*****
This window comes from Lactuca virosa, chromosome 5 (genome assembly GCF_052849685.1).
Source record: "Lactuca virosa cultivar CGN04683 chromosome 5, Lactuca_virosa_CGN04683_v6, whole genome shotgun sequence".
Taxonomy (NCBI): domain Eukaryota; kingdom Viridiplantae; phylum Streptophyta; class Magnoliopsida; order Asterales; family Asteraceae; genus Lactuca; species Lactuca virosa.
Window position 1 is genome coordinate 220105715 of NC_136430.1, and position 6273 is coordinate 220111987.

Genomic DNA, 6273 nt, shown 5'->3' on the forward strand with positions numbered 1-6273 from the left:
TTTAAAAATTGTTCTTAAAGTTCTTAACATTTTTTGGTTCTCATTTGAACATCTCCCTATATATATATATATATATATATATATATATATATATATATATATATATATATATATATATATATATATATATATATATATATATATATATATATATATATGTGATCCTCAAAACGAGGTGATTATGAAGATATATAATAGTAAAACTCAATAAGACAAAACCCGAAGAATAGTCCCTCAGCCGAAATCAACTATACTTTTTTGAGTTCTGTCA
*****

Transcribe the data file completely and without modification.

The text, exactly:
This window comes from Lactuca virosa, chromosome 5 (genome assembly GCF_052849685.1).
Source record: "Lactuca virosa cultivar CGN04683 chromosome 5, Lactuca_virosa_CGN04683_v6, whole genome shotgun sequence".
Taxonomy (NCBI): domain Eukaryota; kingdom Viridiplantae; phylum Streptophyta; class Magnoliopsida; order Asterales; family Asteraceae; genus Lactuca; species Lactuca virosa.
Window position 1 is genome coordinate 220105715 of NC_136430.1, and position 6273 is coordinate 220111987.

Genomic DNA, 6273 nt, shown 5'->3' on the forward strand with positions numbered 1-6273 from the left:
TTTAAAAATTGTTCTTAAAGTTCTTAACATTTTTTGGTTCTCATTTGAACATCTCCCTATATATATATATATATATATATATATATATATATATATATATATATATATATATATATATATATATATATATATATATATATATATATATATATATATATGTGATCCTCAAAACGAGGTGATTATGAAGATATATAATAGTAAAACTCAATAAGACAAAACCCGAAGAATAGTCCCTCAGCCGAAATCAACTATACTTTTTTGAGTTCTGTCA